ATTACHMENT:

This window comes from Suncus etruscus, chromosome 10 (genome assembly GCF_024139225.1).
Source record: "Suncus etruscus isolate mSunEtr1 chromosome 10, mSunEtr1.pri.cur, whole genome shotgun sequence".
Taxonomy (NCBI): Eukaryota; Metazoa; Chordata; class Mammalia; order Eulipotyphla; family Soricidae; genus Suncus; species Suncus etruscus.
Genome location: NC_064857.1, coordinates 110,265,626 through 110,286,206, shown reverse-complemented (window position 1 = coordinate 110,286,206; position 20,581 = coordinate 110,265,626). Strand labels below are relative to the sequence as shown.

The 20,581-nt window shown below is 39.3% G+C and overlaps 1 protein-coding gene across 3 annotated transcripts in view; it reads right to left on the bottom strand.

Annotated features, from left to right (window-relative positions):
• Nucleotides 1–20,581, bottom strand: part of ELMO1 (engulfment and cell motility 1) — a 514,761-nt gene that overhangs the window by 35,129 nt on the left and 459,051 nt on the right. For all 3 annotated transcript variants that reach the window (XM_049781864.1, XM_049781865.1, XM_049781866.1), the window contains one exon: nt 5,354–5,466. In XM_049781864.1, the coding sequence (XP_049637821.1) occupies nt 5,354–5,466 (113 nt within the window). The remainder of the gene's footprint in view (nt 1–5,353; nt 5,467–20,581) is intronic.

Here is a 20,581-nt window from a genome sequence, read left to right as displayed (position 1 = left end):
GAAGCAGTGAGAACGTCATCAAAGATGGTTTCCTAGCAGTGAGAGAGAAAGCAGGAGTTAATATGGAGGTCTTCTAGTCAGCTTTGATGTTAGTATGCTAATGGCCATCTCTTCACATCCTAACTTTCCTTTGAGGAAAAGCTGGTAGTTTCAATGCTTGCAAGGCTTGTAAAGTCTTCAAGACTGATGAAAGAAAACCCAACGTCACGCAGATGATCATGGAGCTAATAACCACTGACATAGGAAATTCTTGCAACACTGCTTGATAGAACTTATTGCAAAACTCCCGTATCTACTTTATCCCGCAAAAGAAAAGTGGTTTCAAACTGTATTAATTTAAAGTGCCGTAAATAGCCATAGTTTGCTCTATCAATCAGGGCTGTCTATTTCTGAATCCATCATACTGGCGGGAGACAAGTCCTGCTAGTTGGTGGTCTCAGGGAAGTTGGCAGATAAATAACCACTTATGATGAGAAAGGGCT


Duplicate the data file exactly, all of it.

This window comes from Suncus etruscus, chromosome 10 (genome assembly GCF_024139225.1).
Source record: "Suncus etruscus isolate mSunEtr1 chromosome 10, mSunEtr1.pri.cur, whole genome shotgun sequence".
Taxonomy (NCBI): Eukaryota; Metazoa; Chordata; class Mammalia; order Eulipotyphla; family Soricidae; genus Suncus; species Suncus etruscus.
Genome location: NC_064857.1, coordinates 110,265,626 through 110,286,206, shown reverse-complemented (window position 1 = coordinate 110,286,206; position 20,581 = coordinate 110,265,626). Strand labels below are relative to the sequence as shown.

The 20,581-nt window shown below is 39.3% G+C and overlaps 1 protein-coding gene across 3 annotated transcripts in view; it reads right to left on the bottom strand.

Annotated features, from left to right (window-relative positions):
• Nucleotides 1–20,581, bottom strand: part of ELMO1 (engulfment and cell motility 1) — a 514,761-nt gene that overhangs the window by 35,129 nt on the left and 459,051 nt on the right. For all 3 annotated transcript variants that reach the window (XM_049781864.1, XM_049781865.1, XM_049781866.1), the window contains one exon: nt 5,354–5,466. In XM_049781864.1, the coding sequence (XP_049637821.1) occupies nt 5,354–5,466 (113 nt within the window). The remainder of the gene's footprint in view (nt 1–5,353; nt 5,467–20,581) is intronic.

Here is a 20,581-nt window from a genome sequence, read left to right as displayed (position 1 = left end):
GAAGCAGTGAGAACGTCATCAAAGATGGTTTCCTAGCAGTGAGAGAGAAAGCAGGAGTTAATATGGAGGTCTTCTAGTCAGCTTTGATGTTAGTATGCTAATGGCCATCTCTTCACATCCTAACTTTCCTTTGAGGAAAAGCTGGTAGTTTCAATGCTTGCAAGGCTTGTAAAGTCTTCAAGACTGATGAAAGAAAACCCAACGTCACGCAGATGATCATGGAGCTAATAACCACTGACATAGGAAATTCTTGCAACACTGCTTGATAGAACTTATTGCAAAACTCCCGTATCTACTTTATCCCGCAAAAGAAAAGTGGTTTCAAACTGTATTAATTTAAAGTGCCGTAAATAGCCATAGTTTGCTCTATCAATCAGGGCTGTCTATTTCTGAATCCATCATACTGGCGGGAGACAAGTCCTGCTAGTTGGTGGTCTCAGGGAAGTTGGCAGATAAATAACCACTTATGATGAGAAAGGGCT